Doctors raise Medicare concern

Medicare beneficiaries are being abandoned by the "physicians who treat them and the politicians who represent them," one longtime Ashland physician says.

Dr. John Maurer, who has practiced orthopedics in Ashland for 33 years, said if you are new in town and are on Medicare then you'll likely have a difficult time finding a physician because the government pays doctors poorly to care for those 65 and older.

"I think it's a travesty that no one will tell the Medicare seniors exactly what the situation is," Maurer said, "and it's horrible that people are selling the new Medicare Advantage plans under the guise that it's going to grease your way into seeing a doctor. That is just not the case." &



Medicare has to be seen for what it is, Maurer said in a lengthy interview.

"If you're living off a Social Security check every two weeks then Medicare is perfect for you," he said, "but if you retired to Ashland on a 401(k) plan that gives you some latitude you'll recognize that Medicare just isn't going to happen for you."

Maurer, a former president of the Jackson County Medical Society and chief of staff at Ashland Community Hospital, said the problem is the result of the low reimbursement rate the federal government gives health care professionals for treating Medicare patients.

He said if wealthy seniors begin to opt out of Medicare the national crisis could turn catastrophic locally given the few number of physicians in Ashland.

"Ashland's population that lives above The Boulevard, I can guarantee you, when the Medicare line gets long enough they will be the first to exit the ship," Maurer said. "The limited number of providers in Ashland is going to be gobbled up by those who can pay and God help the rest."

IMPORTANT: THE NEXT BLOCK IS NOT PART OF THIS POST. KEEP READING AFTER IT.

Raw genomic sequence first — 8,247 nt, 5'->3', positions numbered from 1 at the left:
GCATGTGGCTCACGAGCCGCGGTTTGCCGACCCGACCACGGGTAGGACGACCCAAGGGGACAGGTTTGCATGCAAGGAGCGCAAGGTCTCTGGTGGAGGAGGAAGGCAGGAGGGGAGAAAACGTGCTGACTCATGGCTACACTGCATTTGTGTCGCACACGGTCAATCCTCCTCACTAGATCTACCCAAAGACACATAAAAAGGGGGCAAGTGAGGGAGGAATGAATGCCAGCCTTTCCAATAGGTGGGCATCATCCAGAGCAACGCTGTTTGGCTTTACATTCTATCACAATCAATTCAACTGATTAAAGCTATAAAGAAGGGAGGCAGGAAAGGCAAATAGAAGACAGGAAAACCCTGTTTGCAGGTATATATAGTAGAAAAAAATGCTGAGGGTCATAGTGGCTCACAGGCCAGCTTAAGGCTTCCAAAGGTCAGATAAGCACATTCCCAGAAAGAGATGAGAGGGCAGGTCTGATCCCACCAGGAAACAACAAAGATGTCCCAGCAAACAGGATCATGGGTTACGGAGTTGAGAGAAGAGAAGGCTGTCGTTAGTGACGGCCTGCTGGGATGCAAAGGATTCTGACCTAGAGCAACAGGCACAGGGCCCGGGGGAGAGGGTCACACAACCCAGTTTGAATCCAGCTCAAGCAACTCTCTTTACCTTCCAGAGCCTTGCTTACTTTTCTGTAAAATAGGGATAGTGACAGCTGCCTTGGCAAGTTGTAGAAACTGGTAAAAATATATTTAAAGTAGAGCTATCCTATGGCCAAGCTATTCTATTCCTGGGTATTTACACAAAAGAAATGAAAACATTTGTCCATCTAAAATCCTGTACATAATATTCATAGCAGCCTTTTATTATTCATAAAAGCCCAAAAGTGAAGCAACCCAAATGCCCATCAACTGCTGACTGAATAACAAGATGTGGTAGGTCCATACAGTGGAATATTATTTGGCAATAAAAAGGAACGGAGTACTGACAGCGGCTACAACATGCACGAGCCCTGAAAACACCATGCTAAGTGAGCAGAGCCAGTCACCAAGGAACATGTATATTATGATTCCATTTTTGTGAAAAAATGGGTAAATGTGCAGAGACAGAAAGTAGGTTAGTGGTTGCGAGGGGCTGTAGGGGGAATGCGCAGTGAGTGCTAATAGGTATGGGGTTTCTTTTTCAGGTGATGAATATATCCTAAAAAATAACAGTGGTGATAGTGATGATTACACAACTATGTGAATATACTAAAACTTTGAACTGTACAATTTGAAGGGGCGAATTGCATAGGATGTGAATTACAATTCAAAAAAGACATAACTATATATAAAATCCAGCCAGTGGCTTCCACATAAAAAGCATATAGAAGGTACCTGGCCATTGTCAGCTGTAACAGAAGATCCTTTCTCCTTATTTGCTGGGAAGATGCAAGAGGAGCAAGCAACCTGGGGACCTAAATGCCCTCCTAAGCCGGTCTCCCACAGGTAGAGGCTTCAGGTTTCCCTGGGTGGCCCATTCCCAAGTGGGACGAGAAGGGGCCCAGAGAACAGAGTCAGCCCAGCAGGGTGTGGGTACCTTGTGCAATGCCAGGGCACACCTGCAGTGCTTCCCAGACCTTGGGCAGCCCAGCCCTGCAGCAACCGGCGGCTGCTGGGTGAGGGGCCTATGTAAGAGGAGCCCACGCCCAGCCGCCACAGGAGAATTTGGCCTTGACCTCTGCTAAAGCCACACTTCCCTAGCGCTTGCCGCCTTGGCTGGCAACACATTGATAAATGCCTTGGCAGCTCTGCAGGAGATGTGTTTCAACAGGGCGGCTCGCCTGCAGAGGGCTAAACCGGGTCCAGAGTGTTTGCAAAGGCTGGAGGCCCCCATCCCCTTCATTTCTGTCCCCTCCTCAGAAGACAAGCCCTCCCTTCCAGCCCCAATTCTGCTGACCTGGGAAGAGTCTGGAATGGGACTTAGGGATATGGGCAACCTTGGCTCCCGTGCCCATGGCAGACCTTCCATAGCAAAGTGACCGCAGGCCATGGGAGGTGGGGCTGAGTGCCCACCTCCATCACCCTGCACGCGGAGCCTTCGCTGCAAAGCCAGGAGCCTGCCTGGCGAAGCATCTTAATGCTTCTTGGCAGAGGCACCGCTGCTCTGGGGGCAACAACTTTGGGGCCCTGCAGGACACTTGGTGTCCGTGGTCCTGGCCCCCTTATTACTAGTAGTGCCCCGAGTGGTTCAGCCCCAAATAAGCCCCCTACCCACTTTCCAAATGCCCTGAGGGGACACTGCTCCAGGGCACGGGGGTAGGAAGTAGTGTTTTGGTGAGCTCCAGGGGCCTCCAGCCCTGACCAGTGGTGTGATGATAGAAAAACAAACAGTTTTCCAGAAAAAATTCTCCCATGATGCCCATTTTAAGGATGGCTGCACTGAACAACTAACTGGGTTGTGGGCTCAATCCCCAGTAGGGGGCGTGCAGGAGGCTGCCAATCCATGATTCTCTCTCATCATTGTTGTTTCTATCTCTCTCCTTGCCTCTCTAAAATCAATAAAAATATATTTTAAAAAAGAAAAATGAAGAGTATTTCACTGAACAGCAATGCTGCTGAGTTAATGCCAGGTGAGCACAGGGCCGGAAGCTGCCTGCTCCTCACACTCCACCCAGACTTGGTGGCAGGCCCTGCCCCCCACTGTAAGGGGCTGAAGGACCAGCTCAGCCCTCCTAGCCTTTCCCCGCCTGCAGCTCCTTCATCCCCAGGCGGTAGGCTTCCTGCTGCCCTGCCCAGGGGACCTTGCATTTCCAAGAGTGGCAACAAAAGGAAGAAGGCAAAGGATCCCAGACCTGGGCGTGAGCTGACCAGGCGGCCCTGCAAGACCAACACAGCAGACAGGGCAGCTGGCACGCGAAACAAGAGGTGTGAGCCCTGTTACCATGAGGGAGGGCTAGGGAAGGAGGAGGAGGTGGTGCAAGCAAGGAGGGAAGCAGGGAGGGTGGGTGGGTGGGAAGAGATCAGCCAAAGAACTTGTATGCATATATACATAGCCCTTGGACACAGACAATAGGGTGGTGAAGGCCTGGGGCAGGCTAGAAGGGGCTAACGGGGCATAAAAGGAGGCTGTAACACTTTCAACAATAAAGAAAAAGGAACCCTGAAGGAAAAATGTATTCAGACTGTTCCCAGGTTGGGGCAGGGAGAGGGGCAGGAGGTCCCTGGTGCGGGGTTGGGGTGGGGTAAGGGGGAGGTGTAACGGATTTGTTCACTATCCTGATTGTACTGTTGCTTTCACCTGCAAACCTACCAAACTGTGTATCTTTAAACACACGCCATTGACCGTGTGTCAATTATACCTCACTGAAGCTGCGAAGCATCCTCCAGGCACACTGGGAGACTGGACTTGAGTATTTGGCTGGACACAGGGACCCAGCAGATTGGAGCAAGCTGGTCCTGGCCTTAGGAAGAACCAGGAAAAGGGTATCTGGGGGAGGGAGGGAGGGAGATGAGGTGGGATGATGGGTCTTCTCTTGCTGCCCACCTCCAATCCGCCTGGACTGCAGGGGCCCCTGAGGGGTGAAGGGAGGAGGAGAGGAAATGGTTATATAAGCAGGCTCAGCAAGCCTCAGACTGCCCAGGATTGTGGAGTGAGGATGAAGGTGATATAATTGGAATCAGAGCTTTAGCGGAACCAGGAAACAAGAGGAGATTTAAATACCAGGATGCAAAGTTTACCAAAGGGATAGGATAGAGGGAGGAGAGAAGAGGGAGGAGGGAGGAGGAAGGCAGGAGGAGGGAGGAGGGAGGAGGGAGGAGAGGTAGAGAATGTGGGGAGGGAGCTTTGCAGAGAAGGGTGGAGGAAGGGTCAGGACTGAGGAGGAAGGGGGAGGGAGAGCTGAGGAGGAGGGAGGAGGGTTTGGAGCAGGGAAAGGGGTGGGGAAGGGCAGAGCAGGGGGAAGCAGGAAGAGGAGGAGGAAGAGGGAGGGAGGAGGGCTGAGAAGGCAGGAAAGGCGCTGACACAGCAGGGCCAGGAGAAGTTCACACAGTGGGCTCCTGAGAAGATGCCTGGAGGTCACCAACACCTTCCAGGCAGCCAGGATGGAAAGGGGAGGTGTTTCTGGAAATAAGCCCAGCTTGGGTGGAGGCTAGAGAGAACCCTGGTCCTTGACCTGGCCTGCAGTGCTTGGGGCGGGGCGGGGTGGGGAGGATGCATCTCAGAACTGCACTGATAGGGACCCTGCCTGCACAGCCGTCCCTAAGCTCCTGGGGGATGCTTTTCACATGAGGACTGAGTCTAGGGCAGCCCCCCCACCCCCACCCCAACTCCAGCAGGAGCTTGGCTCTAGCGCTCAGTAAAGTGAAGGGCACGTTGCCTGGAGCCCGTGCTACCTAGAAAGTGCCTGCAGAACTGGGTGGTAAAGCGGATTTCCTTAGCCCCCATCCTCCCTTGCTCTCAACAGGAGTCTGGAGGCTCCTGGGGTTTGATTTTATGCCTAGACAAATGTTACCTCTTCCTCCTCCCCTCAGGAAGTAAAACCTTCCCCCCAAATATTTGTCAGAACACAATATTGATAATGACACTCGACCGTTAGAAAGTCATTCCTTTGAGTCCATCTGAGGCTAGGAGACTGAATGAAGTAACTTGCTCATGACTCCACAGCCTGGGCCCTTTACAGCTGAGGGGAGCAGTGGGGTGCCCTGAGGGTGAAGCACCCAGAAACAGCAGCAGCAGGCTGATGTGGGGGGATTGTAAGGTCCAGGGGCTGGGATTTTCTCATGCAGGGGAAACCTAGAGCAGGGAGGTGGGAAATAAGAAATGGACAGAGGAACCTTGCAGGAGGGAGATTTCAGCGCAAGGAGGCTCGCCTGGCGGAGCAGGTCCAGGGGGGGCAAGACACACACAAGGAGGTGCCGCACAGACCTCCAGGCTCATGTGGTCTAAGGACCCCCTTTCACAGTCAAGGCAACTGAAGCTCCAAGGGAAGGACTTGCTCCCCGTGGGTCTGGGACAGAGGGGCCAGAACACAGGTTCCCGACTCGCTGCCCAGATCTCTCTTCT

Dr. Allen Douma of Ashland, a nationally known health economist and member of the AARP Oregon executive committee, said across the country Medicare rates are lower than private sector rates.

In Oregon, physicians are paid less than in most other parts of the country because of the complex formula that the U.S. Centers for Medicare and Medicaid Services uses to determine regional reimbursement rates for providers.

The rates were based originally on, among other things, cost of living and the prevailing rates being charged in the 1960s, when Medicare was established, and adjusted since for inflation.

"What's happened is all of the rates have been inflated, but if you start from a low base, you stay at a low base," Douma said, noting that some say Oregon providers could be paid about six percent less than doctors in other regions.

"As a result, there are many physicians now who are taking fewer or no more Medicare patients and others who have no Medicare patients and won't take any," Douma said. &

Doctors in Southern Oregon who have practices with more than a 70 percent concentration of Medicare patients cannot afford to keep their office lights burning, Maurer said.

He noted that in 1984 Medicare paid him about $2,500 to perform a total hip replacement.&

This year, the federal government pays him just $1,100, partly because of technological advances that allow surgeons to perform the procedure in less time.

Physicians nationally were headed for a 10 percent Medicare rate cut in Medicare Part B payments for outpatient services beginning Jan. 1.

Legislation pending in Congress would grant Maurer and other providers a six-month reprieve and they will get a 0.5 percent raise to treat Medicare patients.

U.S. Sen. Gordon Smith, R-Ore., a champion of the bipartisan proposal, is hopeful that Congress can "find a balanced solution that protects the future of the Medicare program as well as ensures access to doctors for seniors," his spokeswoman said.

covers government for the Ashland Daily Tidings.&

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